Confessions of a Toronto professional organizer

Confessions of a Toronto professional organizer

When I arrive at a client’s home for the initial consultation, most often the first words out of their mouths is an apology for the mess. Such apologies are truly unnecessary! As a Toronto-based Professional Organizer, I hold no judgment when I inspect a home. Messes are what I do and unlike most people, I get excited when I see disorder. Also, I have no right to be judgemental! My own home is far from perfect. Just because I am an organizer, doesn’t mean that I am always organized.

 

Here is my confession:

1. My home does not look like it should be in a magazine:

I live by the motto that “people come to see me and not my home”. While I am in the middle of a major home renovation at present, and my home is in full chaos with dust bunnies winning the war, my home has a “lived in” look (before AND after the reno). This is real life and I firmly believe that for me and my clients, a house needs to be be functional for those who live in it – not perfect. Not all of us have cleaning ladies nor have the time to keep things in perfect order. A little disorder is actually good I think. Much like a handmade quilt where there is at least one aspect that is not perfect: a sign of true humanity. After all, we are not robots.

 

2. I have a junk drawer:

While it is fairly small, it is still a junk drawer. My husband and I share it and it is located in the centre of the home - the kitchen. We keep the BBQ lighter, gift cards, remote controls for things in the kitchen, elastic bands and twist ties, and the all-important lint roller that removes cat hair. I have given myself permission to have a junk drawer. The caveat is that I keep it relatively organized (not formally organized with matching storage containers and drawer dividers). It works for us, especially right in the middle of a home reno. To keep it under control, I purge it four times a year. As a professional organizer, I recommend this to many of my clients.

Lisa's junk drawer

My actual junk drawer

 

3. I have more stuff than I need:

I got married almost three years ago at the tender age of 45. This means my husband and I combined two well-established households and we have duplicates of many things. My stuff immediately went into the garage for storage and has stayed there during the reno. When the reno is done, we will have the biggest purge-fest of our lives! The key here is that my stuff is temporarily in storage. There is an end-date for this – a target for completion when we make decisions about what stays and goes. I am actually looking forward to it because I know it will lift a weight from my shoulders. Post-reno therapy!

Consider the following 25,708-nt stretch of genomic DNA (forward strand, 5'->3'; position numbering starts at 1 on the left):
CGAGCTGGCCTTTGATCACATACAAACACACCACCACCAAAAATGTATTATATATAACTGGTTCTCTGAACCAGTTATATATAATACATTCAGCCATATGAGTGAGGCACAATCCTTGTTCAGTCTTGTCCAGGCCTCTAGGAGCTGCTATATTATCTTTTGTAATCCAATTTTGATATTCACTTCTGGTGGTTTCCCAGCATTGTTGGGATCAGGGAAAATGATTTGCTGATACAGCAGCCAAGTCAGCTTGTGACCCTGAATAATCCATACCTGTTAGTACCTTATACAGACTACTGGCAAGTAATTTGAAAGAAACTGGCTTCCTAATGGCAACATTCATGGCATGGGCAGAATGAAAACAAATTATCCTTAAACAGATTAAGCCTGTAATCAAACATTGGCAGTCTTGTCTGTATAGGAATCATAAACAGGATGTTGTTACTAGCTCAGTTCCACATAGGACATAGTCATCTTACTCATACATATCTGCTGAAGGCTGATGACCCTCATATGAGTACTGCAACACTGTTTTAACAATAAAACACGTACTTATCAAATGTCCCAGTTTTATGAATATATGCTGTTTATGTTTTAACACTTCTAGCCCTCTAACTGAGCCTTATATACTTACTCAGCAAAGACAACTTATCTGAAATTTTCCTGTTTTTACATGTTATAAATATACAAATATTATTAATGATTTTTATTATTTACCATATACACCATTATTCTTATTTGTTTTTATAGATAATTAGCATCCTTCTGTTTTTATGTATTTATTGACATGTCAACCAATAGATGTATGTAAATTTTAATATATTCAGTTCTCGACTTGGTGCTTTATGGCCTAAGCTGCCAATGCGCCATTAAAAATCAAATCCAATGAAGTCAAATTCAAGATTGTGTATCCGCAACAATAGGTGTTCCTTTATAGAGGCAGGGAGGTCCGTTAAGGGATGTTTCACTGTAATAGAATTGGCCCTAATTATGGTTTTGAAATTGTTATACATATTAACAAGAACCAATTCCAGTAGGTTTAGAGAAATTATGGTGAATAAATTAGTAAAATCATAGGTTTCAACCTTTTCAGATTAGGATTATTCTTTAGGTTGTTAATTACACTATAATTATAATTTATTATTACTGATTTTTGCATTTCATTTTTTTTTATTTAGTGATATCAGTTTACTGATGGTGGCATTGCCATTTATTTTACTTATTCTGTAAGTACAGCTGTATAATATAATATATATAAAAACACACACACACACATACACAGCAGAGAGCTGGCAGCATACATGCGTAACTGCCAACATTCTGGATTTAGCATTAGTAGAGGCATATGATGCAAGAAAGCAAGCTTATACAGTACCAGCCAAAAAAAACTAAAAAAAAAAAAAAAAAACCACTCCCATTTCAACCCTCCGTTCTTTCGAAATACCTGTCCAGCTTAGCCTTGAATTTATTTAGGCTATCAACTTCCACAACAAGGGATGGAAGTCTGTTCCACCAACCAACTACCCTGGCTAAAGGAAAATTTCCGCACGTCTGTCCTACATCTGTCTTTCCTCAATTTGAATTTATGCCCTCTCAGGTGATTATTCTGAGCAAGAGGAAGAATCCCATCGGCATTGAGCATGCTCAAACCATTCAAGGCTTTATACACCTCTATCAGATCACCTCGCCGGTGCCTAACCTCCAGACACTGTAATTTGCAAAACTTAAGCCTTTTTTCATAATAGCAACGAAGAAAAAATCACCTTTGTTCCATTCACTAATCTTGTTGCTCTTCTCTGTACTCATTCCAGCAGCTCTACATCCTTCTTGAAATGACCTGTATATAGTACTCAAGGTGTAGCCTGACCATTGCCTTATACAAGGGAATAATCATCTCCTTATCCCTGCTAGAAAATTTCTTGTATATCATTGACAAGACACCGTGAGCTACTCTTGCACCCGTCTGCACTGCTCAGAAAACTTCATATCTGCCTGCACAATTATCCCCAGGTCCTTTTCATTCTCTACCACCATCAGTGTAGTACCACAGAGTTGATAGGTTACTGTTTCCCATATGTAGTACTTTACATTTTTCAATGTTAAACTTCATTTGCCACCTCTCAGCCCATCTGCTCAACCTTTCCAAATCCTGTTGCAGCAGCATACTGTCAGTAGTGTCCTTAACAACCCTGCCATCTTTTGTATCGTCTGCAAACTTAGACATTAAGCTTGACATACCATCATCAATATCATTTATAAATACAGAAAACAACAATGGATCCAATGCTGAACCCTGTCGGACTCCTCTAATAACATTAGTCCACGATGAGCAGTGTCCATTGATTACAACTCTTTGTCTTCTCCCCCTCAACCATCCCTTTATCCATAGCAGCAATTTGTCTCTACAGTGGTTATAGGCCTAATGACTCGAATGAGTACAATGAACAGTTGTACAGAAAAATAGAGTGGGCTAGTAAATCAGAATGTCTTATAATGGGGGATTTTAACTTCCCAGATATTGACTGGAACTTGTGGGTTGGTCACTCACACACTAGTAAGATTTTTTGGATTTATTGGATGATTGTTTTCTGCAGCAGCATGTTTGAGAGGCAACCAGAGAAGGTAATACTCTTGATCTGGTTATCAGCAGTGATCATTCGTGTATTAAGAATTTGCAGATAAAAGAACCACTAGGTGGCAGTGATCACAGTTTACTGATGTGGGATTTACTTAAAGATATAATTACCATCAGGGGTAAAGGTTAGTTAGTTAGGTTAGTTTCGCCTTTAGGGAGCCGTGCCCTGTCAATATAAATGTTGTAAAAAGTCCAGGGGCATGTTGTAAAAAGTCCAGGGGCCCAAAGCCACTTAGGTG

I love my house, even during the current reno chaos and it is rarely is a perfect state of order. To keep my sanity, I follow a few simple rules that ensure I can find things when I need them:

  1. I make time at the end of each day to tidy at least one part of my home – even if it is just for 10 to 15 minutes
  2. I always clean up my home office desk at the end of a work day so that I can hit the ground running right away the next day
  3. If I can’t put something away fully at the time, I at least put it in the right room
  4. When I cook, I tidy as I go along, so that I don’t have a heap of dirty dishes at the end of the meal
  5. I do laundry in small batches throughout the week so that I don’t have an overwhelming  mountain to tackle on the weekend

Getting organized doesn’t mean the end result has to be perfection. Just getting started or doing a little bit every day and maintaining a “good enough” state of affairs is perfectly fine for most of us (because there are more important things in life to spend time on). If your disorder is a recurring problem for you and is affecting your ability to enjoy life, then you may need some help. Time to call in the pros and get back to being happy.

Cheers!

1 Response

  1. Great first blog post Lisa, we also have a 'junk drawer" I prefer to call the "everything drawer", ours is also in our kitchen to hold things we need now and again but need to keep handy.

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